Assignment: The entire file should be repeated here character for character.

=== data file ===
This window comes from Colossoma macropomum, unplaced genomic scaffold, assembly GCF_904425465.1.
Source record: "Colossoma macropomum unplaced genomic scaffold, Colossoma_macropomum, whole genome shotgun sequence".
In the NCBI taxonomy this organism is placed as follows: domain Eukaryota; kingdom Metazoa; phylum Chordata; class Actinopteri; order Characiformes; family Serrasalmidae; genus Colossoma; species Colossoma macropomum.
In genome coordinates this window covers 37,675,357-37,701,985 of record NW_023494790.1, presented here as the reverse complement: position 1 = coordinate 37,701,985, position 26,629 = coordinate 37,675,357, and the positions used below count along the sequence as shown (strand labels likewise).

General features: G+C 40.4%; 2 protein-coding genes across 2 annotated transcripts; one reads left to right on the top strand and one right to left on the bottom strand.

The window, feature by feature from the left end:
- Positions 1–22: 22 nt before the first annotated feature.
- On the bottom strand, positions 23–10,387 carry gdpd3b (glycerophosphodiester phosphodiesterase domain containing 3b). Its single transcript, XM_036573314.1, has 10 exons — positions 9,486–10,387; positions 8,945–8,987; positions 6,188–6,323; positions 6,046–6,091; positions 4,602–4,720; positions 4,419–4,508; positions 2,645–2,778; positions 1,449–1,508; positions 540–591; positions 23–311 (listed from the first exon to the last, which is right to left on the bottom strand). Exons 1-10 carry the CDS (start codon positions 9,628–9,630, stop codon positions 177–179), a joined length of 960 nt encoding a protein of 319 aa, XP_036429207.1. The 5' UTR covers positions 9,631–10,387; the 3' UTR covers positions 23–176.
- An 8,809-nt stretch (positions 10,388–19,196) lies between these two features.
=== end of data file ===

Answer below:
This window comes from Colossoma macropomum, unplaced genomic scaffold, assembly GCF_904425465.1.
Source record: "Colossoma macropomum unplaced genomic scaffold, Colossoma_macropomum, whole genome shotgun sequence".
In the NCBI taxonomy this organism is placed as follows: domain Eukaryota; kingdom Metazoa; phylum Chordata; class Actinopteri; order Characiformes; family Serrasalmidae; genus Colossoma; species Colossoma macropomum.
In genome coordinates this window covers 37,675,357-37,701,985 of record NW_023494790.1, presented here as the reverse complement: position 1 = coordinate 37,701,985, position 26,629 = coordinate 37,675,357, and the positions used below count along the sequence as shown (strand labels likewise).

General features: G+C 40.4%; 2 protein-coding genes across 2 annotated transcripts; one reads left to right on the top strand and one right to left on the bottom strand.

The window, feature by feature from the left end:
- Positions 1–22: 22 nt before the first annotated feature.
- On the bottom strand, positions 23–10,387 carry gdpd3b (glycerophosphodiester phosphodiesterase domain containing 3b). Its single transcript, XM_036573314.1, has 10 exons — positions 9,486–10,387; positions 8,945–8,987; positions 6,188–6,323; positions 6,046–6,091; positions 4,602–4,720; positions 4,419–4,508; positions 2,645–2,778; positions 1,449–1,508; positions 540–591; positions 23–311 (listed from the first exon to the last, which is right to left on the bottom strand). Exons 1-10 carry the CDS (start codon positions 9,628–9,630, stop codon positions 177–179), a joined length of 960 nt encoding a protein of 319 aa, XP_036429207.1. The 5' UTR covers positions 9,631–10,387; the 3' UTR covers positions 23–176.
- An 8,809-nt stretch (positions 10,388–19,196) lies between these two features.